Front line females


Veteran Betty Inskeep of Hubbard said the decision to lift the ban on women serving in ground combat has been a long time coming.

“A woman has just as much right to fight and die for her country as a man does, and if they choose to go into that line of work and can handle it, more power to them,” said the ex-Marine who was present during an attack in 1979 on the U.S. Embassy in Karachi, Pakistan.

The Pentagon’s longstanding prohibition against women serving in ground combat ended Thursday when Defense Secretary Leon Panetta announced that most combat roles now will be available to female soldiers and Marines.

The decision to upend the rule that has been in place since 1994 came on the recommendation of the Joint Chiefs of Staff, whose chairman, Gen. Martin Dempsey, joined Panetta in signing an order that will open hundreds of thousands of front-line jobs to female service members.

“We’ve already had women who ‘work in classified combat jobs’ and have already been killed and injured over there. They’re already out there doing it, they’re just not classified combat,” Inskeep said.

Women soldiers who drive military vehicles can run into improvised explosive devices – roadside bombs – which is just as lethal as being in ground combat, she said.

Approximately 14 percent of those actively serving in the U.S. military are women, a total of nearly 1.47 million, according to information from the Department of Defense and the U.S. Coast Guard reported as of late 2011.

“I’m a combat veteran, so this is something that touches home,” said Herman K. Breuer, former Army sergeant and deputy director for the Trumbull County Veterans Service Commission.

“I was in a military unit that was field artillery … it was all men. You didn’t have the distractions of anything socially that you would perceive that might be a problem,” he said, explaining that the social dynamic will be the biggest challenge with women and men serving together in ground combat.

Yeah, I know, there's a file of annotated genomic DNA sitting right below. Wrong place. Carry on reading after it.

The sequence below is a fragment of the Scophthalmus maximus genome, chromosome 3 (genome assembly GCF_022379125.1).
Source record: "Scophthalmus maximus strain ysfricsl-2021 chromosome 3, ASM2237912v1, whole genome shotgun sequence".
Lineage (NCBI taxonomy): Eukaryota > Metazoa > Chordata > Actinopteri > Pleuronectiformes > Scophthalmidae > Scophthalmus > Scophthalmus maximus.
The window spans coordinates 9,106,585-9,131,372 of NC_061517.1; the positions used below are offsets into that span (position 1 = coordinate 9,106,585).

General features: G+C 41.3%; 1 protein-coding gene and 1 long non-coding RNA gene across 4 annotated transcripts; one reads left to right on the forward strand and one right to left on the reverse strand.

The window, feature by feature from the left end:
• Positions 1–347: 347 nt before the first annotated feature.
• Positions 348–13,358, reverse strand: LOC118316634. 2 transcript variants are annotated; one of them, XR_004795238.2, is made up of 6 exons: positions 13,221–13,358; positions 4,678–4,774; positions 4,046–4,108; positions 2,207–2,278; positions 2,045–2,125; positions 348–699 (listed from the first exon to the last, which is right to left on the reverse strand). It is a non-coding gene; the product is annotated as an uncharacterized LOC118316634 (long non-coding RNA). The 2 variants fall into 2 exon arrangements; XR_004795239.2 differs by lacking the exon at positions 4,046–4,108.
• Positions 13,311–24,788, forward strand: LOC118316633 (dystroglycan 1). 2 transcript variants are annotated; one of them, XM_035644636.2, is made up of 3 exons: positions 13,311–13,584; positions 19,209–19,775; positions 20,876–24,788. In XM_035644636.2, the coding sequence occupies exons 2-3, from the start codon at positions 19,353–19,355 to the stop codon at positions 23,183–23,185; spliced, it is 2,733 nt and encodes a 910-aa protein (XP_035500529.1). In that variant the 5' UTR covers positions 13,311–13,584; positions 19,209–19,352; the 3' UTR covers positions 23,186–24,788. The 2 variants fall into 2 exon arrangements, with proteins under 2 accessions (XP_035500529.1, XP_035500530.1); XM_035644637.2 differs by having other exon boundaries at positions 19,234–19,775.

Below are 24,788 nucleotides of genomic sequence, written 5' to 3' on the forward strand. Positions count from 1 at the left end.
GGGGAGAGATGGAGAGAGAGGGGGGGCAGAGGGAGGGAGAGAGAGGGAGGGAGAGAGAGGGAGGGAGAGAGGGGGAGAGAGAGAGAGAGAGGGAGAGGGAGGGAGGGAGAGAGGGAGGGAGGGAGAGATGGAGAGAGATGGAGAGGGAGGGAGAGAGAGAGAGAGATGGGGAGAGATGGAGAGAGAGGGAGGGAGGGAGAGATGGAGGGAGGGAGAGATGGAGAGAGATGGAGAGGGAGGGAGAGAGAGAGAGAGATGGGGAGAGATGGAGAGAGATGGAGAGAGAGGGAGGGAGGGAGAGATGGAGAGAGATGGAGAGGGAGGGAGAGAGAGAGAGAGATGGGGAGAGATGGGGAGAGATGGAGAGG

“I think that they would be physically and mentally capable, but I think that you can’t say that there would be no social impact.

”In other words, you have a man and woman fighting in a fox hole or in a combat vehicle … the relationship that develops between that man and woman could impact how they complete their mission,” Breuer said.

“When you’re in combat, you have to maintain a level of focus that you don’t normally have to maintain throughout the rest of society. If they do have some sort of social relationship, whatever that structure is, that can cause some problem or issue on the front lines, and that’s the only thing that I would be fearful of,” he said.

Still, Breuer said he doesn’t object to the ban being lifted, as long as everyone who is placed in combat is held to the same standards and is capable of doing the same things physically.

Samantha Zigler, 17, a junior enrolled in Trumbull Career and Technical Center’s ROTC program, said the lift of the ban gives women more opportunities to prove they are equal to men.

“If a woman is physically fit enough to carry a male off the battlefield, she should be able to,” she said.

She said she doesn’t foresee any social problems with men and women fighting together “because in the military, you’re trained to keep your personal and your work life separate.”

TCTC ROTC senior aerospace science instructor Lt. Col. John Miller said Panetta’s announcement did not come as a surprise.

“The more good people you can have in a given job, the stronger the service is, and the better for the nation,” he said. “I think it will give our program graduates more opportunities. We have had female graduates who were interested in the ground combat … they feel they should be able to do any job that they are qualified to do.”

Miller said he doesn’t foresee any changes to teaching methods as a result of the ban being lifted.

TCTC ROTC junior Briana Radcliffe, 17, said she doesn’t know whether she will decide to serve in ground combat, but she’s glad she has the opportunity.

“Some people believe that fighting is for guys. But for action in combat, I think women can stand up to the same standards as men,” she said.

TCTC ROTC senior Jacob Rowe, 18, said, “As long as they meet the standards of the military – the discipline standards, physical standards and leadership standards – then they shouldn’t be refrained from the position if they’re qualified.”

Each military branch will devise its own plan as well as be allowed to seek exceptions if officials believe certain positions should remain closed to women.

“This is the right decision,” said Congressman Timothy J. Ryan. “For many years, (women) have been serving and in many cases dying for their country. They have proven that women can do the job – and now have more opportunities than ever before.”

The Associated Press contributed to this report.